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accommodation
the ability to adjust from near to far vision
anosmia
inability to identify odors
aphasia
difficulty with all forms of communication
arachnoid
middle layer of the meninges between dura and pia mater
autonomic nervous system
the division of the nervous system that regulates the involuntary body functions to maintain and restore homeostasis
basal ganglia
masses of nuclei located in the deep cerebral hemispheres
bradykinesia
slow voluntary movements and speech
brain lateralization
communication between the left and right hemispheres
central nervous system (CNS)
includes the brain and spinal cord
cephalalgia
headache
cerebral cortex
a wrinkled outer layer of gray matter
chorea
rapid, jerky, involuntary movements
contralateral
occurs on opposite side of body
convergence
the action of the eyes moving inward to focus with near vision
corpus callosum
major communication pathway between the two brain hemispheres
delirium
acute, reversible confusion that may be due to an infection, fever, or lack of oxygen
dementia
chronic, irreversible confusion
demyelination
the destruction of the protective myelin that surrounds nerve fibers in the brain and spinal cord that results in impairment of nerve impulse transmissions
dermatome
an area of the skin supplied by a single spinal nerve that sends information to the brain for processing
diencephalon
the interbrain, which contains the hypothalamus and thalamus
dura mater
outermost layer of the meninges
dysphagia
difficulty swallowing
dysphasia
difficulty speaking
dysphonia
voice impairment
epilepsy
a chronic brain disorder characterized by recurrent (two or more) seizures that are not related to a reversible stressor and occur more than 24 hours apart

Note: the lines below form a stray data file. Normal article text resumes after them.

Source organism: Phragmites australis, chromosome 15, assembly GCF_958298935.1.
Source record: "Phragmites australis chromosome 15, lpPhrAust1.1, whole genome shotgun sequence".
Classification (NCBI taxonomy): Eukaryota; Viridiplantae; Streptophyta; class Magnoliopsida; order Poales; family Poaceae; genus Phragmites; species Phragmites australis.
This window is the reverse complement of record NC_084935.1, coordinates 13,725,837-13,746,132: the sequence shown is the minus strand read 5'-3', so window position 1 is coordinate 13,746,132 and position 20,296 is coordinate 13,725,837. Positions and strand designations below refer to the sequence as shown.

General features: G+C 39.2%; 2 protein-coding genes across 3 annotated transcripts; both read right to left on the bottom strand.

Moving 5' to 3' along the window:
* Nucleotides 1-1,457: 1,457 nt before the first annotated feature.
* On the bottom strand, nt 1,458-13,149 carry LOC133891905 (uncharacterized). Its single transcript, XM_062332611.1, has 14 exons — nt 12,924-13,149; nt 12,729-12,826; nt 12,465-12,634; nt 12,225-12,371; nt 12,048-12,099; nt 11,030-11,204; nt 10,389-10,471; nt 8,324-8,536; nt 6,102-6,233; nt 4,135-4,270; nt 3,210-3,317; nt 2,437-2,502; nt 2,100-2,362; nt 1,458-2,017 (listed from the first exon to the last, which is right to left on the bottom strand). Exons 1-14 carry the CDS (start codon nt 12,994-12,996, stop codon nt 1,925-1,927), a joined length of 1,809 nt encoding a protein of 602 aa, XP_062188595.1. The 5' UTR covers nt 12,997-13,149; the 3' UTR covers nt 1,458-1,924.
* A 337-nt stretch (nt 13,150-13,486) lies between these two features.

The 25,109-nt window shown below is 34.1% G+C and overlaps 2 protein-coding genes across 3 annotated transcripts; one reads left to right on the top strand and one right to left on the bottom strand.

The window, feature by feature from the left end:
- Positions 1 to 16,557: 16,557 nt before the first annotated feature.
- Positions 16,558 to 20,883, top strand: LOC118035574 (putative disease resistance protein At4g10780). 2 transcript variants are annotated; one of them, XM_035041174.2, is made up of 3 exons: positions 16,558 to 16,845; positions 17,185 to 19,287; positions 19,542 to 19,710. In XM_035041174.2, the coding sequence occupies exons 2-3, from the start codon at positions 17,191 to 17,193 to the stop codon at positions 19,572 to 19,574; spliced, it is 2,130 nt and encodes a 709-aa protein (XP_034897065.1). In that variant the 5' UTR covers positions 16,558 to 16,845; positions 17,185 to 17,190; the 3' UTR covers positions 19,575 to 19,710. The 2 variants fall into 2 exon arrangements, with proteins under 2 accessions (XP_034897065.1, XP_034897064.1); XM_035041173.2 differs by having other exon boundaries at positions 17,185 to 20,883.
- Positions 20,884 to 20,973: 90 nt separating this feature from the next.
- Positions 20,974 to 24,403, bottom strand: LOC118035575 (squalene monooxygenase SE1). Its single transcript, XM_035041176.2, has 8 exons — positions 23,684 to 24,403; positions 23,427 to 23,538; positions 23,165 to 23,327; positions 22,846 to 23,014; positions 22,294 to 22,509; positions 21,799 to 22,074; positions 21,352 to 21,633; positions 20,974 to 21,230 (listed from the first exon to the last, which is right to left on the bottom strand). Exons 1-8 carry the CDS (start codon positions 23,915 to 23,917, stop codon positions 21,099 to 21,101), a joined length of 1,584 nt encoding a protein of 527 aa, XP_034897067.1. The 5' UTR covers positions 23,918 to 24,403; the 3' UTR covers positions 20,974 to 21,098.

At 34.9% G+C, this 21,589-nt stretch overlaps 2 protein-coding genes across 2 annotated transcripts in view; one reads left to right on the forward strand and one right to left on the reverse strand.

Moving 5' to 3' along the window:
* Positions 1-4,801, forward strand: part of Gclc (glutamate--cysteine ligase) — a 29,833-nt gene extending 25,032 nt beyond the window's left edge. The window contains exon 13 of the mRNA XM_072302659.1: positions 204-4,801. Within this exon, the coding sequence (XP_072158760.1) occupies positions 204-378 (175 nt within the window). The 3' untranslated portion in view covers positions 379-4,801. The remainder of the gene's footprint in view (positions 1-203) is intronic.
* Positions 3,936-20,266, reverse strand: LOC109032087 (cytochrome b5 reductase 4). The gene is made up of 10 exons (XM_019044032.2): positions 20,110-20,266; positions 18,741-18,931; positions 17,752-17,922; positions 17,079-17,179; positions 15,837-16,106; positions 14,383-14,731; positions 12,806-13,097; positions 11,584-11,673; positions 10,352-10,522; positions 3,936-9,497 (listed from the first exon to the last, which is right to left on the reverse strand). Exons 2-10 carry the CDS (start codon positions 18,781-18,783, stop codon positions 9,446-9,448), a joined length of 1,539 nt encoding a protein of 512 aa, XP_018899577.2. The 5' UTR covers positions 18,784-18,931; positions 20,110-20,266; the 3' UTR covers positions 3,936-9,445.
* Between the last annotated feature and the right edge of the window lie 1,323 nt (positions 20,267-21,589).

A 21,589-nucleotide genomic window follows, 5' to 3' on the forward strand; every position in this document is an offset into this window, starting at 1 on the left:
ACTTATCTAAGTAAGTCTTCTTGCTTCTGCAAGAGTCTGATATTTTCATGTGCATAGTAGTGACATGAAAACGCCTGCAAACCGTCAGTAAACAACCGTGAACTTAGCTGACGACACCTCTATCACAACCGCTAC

hypertonia
increased muscle tone
hypokinesia
diminished movement
hypotonia
decreased muscle tone
innervated
supplying or being supplied with nerves
ipsilateral
occurs on same side of body
mydriasis
pupil dilation
myoclonus
involuntary muscle jerks
nuchal rigidity
stiff, painful neck
nystagmus
an involuntary, rhythmic, back-and-forth movement of the eyes
paraplegia
lower body paralysis
parasympathetic nervous system
the part of the autonomic nervous system that opposes the sympathetic nervous system and regulates automatic bodily functions in times of rest and relaxation
peripheral nervous system (PNS)
includes the cranial nerves, spinal nerves, and autonomic nervous system
peripheral neuropathy
weakness, numbness, or pain from nerve damage to the peripheral nervous system
photophobia
sensitivity to light
pia mater
innermost layer of the meninges
postictal state
phase that often follows a seizure and can include deep sleep, confusion, headache, and muscle soreness
primary headache
occurs independently and is not caused by another medical condition
proprioception
the body’s ability to sense movement, action, and location of parts of the body
reflex
involuntary movement
response
actions or changes triggered by sensory stimuli or input
secondary headache
symptom of another health disorder that causes pain-sensitive nerve endings to be pressed on or pulled out of place
sensation
receiving information about the environment
stereognosis
the ability to perceive the physical form and identity of a familiar object, such as a key or paper clip, on the basis of tactile stimuli alone; often referred to as monofilament testing
sympathetic nervous system
the part of the autonomic nervous system that responds to perceived stressful or dangerous situations
tetraplegia
paralysis of all extremities
transection
severing
transient ischemic attack (TIA)
stroke symptom that lasts less than 1 hour without evidence of cerebral infarction
trigeminal neuralgia
severe facial pain
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